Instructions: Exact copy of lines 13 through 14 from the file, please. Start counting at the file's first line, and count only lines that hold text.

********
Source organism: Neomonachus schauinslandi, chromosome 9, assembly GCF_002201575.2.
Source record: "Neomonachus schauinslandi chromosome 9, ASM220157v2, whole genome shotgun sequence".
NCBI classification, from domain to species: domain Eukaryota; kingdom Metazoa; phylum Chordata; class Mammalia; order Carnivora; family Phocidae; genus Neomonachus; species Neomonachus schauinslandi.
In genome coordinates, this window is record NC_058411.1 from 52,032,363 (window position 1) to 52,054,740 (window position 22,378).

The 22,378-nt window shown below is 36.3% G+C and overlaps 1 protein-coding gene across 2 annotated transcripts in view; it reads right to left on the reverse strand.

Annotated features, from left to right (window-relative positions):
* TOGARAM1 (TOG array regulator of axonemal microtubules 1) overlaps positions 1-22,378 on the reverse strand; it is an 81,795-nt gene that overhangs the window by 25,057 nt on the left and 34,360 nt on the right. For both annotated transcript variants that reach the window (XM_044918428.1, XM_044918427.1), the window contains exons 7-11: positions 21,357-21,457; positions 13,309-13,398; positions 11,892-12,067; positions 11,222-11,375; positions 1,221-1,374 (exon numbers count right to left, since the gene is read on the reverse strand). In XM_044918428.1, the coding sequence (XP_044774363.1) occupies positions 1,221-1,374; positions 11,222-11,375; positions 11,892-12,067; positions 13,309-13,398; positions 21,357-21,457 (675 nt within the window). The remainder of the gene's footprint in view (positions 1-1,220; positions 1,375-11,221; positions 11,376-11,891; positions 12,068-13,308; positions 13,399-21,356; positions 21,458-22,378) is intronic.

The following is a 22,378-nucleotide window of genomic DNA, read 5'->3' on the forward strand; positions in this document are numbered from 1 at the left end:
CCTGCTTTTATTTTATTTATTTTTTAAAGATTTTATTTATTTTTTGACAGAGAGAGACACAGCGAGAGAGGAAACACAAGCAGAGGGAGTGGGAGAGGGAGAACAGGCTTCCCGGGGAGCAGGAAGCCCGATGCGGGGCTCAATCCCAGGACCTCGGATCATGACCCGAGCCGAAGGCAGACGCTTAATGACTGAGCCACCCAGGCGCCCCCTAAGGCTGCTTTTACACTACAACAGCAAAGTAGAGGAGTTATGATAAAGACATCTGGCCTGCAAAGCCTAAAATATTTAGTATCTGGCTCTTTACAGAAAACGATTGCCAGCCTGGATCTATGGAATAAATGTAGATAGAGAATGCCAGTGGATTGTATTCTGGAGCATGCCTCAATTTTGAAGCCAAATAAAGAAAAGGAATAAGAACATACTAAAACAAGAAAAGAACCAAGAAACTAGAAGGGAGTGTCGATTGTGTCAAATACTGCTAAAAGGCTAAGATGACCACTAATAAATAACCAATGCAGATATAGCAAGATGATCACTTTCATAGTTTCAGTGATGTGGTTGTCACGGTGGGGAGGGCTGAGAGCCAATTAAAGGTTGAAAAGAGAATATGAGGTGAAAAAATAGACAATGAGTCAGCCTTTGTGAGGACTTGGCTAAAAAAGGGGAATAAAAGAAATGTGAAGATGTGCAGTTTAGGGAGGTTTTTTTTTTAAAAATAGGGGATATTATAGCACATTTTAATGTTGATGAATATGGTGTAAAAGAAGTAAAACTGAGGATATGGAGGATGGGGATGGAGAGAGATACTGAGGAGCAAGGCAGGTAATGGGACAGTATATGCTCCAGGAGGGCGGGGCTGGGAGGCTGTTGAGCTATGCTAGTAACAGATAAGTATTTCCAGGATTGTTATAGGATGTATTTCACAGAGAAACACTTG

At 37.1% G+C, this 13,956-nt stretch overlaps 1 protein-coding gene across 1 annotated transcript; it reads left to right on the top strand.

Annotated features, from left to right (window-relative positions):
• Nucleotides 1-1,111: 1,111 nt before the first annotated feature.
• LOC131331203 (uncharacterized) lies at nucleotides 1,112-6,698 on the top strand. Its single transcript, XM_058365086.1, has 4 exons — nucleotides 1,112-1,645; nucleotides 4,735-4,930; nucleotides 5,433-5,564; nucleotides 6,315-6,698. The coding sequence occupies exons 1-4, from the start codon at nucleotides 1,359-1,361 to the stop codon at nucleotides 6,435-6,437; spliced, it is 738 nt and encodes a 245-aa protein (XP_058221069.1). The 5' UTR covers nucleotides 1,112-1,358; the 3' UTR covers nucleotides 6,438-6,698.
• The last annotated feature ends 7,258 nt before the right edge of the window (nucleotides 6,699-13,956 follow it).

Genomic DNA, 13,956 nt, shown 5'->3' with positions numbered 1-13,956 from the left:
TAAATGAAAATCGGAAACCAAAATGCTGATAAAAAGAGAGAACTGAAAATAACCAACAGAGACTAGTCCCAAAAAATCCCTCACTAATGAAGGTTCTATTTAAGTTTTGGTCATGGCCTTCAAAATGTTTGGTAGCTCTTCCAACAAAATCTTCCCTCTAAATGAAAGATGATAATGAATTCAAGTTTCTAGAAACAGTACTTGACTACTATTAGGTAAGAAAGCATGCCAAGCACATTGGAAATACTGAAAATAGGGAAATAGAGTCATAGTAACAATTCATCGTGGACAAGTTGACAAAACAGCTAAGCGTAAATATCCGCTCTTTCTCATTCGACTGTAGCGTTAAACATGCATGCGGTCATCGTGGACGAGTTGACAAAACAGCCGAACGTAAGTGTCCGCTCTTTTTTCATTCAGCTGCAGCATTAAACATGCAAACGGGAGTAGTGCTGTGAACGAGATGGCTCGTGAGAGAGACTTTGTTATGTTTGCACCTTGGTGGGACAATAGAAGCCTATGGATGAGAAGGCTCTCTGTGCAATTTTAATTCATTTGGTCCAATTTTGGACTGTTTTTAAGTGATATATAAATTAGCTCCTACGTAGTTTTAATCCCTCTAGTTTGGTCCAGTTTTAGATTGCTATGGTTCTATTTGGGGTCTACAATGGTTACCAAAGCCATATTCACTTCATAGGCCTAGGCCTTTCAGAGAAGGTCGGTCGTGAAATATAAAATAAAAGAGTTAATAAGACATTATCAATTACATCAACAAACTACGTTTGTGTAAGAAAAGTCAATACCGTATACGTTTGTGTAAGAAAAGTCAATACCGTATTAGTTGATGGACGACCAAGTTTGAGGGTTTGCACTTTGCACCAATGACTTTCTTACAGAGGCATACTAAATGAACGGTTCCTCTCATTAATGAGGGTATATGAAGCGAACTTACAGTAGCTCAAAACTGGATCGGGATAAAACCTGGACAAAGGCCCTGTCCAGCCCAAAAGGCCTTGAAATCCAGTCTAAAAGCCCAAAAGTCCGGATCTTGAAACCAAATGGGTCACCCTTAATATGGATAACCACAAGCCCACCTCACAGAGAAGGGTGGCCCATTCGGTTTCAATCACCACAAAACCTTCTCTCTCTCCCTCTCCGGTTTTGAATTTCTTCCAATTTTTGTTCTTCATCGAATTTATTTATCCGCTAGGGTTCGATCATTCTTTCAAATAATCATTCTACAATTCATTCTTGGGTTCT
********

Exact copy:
• LOC131331203 (uncharacterized) lies at nucleotides 1,112-6,698 on the top strand. Its single transcript, XM_058365086.1, has 4 exons — nucleotides 1,112-1,645; nucleotides 4,735-4,930; nucleotides 5,433-5,564; nucleotides 6,315-6,698. The coding sequence occupies exons 1-4, from the start codon at nucleotides 1,359-1,361 to the stop codon at nucleotides 6,435-6,437; spliced, it is 738 nt and encodes a 245-aa protein (XP_058221069.1). The 5' UTR covers nucleotides 1,112-1,358; the 3' UTR covers nucleotides 6,438-6,698.
• The last annotated feature ends 7,258 nt before the right edge of the window (nucleotides 6,699-13,956 follow it).